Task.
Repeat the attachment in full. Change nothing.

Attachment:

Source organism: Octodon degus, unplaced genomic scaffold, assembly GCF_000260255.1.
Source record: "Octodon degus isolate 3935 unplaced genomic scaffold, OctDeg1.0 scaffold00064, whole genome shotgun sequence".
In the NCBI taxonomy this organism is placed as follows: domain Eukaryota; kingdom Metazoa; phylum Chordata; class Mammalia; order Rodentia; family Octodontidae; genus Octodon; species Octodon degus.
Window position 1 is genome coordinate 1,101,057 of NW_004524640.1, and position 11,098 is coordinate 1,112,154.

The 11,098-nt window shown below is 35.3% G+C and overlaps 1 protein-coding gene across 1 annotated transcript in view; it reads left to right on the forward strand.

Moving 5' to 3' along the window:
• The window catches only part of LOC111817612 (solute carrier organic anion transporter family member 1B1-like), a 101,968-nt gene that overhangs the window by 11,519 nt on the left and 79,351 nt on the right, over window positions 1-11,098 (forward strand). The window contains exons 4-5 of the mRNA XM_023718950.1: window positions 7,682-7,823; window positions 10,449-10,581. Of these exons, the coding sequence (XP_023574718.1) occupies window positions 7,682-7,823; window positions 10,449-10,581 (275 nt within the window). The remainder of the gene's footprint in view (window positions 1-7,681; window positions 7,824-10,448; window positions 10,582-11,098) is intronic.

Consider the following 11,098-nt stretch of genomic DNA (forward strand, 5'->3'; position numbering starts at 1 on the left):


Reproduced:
Source organism: Octodon degus, unplaced genomic scaffold, assembly GCF_000260255.1.
Source record: "Octodon degus isolate 3935 unplaced genomic scaffold, OctDeg1.0 scaffold00064, whole genome shotgun sequence".
In the NCBI taxonomy this organism is placed as follows: domain Eukaryota; kingdom Metazoa; phylum Chordata; class Mammalia; order Rodentia; family Octodontidae; genus Octodon; species Octodon degus.
Window position 1 is genome coordinate 1,101,057 of NW_004524640.1, and position 11,098 is coordinate 1,112,154.

The 11,098-nt window shown below is 35.3% G+C and overlaps 1 protein-coding gene across 1 annotated transcript in view; it reads left to right on the forward strand.

Moving 5' to 3' along the window:
• The window catches only part of LOC111817612 (solute carrier organic anion transporter family member 1B1-like), a 101,968-nt gene that overhangs the window by 11,519 nt on the left and 79,351 nt on the right, over window positions 1-11,098 (forward strand). The window contains exons 4-5 of the mRNA XM_023718950.1: window positions 7,682-7,823; window positions 10,449-10,581. Of these exons, the coding sequence (XP_023574718.1) occupies window positions 7,682-7,823; window positions 10,449-10,581 (275 nt within the window). The remainder of the gene's footprint in view (window positions 1-7,681; window positions 7,824-10,448; window positions 10,582-11,098) is intronic.

Consider the following 11,098-nt stretch of genomic DNA (forward strand, 5'->3'; position numbering starts at 1 on the left):